Capitol Gorge - the sandy track to the right is a large wash. The trail ahead goes all the way to the top of the cliffs.
Road & Echo Cliff
The road into Grand Wash along Echo Cliff.
I took the main Scenic Drive south through the park, which follows the west face of the fold for about 10 miles. The park is much larger and extends around 15 miles to the north of the visitor centre and 40 miles to the south of the end of the road (where it meets up with Glen Canyon National Recreational Area), although you need a high-clearance 4-wheel-drive vehicle to explore the rest. All along the road the vertically scarred cliffs created by the erosion stand imposingly tall (their sheerness means that the road is quite close) and
Echo Cliff
Echo Cliff (which doesn't).
are coloured in creamy shades of yellow, pink, orange and red with coloured horizontal strips running the full length. Every few hundred feet the road breaks to dip down into a "wash" area - a concrete depression to allow water from the ridge to wash out to the lower land - and although they are completely dry, there are constant warnings not to park in them due to sudden flash flooding. It seems that just one inch of rain can cause a flash flood several feet high and with enough force to tip cars over. At the end of the road I took a gravel track for another two miles that turned into the ridge and along the floor of a deep, twisting,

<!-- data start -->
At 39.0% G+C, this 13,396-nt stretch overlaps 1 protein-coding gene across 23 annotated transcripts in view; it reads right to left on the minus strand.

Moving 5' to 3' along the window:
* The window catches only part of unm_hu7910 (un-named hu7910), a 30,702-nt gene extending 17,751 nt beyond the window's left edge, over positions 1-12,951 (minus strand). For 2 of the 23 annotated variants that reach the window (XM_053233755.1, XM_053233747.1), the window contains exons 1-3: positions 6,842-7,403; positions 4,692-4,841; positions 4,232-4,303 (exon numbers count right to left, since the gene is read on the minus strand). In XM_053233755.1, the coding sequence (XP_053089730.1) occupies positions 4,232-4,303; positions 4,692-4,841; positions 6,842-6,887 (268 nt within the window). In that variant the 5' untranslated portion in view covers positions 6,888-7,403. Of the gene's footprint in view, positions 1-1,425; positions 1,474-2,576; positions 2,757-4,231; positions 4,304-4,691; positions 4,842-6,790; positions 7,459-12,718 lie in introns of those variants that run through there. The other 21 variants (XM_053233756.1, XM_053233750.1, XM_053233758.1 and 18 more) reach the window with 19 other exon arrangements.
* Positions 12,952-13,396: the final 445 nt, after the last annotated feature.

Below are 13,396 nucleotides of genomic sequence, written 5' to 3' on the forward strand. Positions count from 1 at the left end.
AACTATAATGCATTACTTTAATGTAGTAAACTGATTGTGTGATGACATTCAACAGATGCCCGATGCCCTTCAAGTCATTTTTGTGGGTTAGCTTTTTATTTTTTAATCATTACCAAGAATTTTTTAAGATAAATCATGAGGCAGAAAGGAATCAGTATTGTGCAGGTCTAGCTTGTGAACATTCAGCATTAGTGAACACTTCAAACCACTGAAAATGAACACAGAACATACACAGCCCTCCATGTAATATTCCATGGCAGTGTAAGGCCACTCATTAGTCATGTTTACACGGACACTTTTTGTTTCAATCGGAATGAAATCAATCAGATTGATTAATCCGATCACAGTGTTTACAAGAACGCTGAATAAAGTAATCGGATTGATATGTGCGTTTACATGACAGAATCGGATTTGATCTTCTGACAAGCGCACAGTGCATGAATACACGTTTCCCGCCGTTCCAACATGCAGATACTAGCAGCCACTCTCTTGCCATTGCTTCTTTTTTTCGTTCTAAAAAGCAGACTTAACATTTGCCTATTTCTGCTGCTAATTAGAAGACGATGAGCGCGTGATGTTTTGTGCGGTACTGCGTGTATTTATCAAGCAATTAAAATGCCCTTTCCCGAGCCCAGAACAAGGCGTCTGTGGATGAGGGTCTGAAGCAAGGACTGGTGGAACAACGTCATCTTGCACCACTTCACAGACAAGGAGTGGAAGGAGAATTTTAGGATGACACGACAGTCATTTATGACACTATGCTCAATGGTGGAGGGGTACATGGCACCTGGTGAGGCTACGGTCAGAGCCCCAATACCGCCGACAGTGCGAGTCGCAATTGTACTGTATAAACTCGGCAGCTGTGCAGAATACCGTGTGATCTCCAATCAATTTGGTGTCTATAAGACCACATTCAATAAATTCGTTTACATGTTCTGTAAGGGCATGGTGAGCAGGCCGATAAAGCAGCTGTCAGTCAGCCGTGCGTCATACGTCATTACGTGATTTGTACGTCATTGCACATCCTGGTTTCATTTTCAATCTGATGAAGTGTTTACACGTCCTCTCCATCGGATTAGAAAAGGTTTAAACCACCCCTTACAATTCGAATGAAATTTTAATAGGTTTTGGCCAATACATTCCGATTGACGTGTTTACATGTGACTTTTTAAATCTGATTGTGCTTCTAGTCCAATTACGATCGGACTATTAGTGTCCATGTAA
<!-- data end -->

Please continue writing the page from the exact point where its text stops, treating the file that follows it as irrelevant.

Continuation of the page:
Grand Wash
Grand Wash - the walls narrow further ahead. You have to watch your step around here as there can be rattle snakes.
Road & Cliffs in Grand Wash
Echo Cliff again with the road heading out to the Scenic Drive.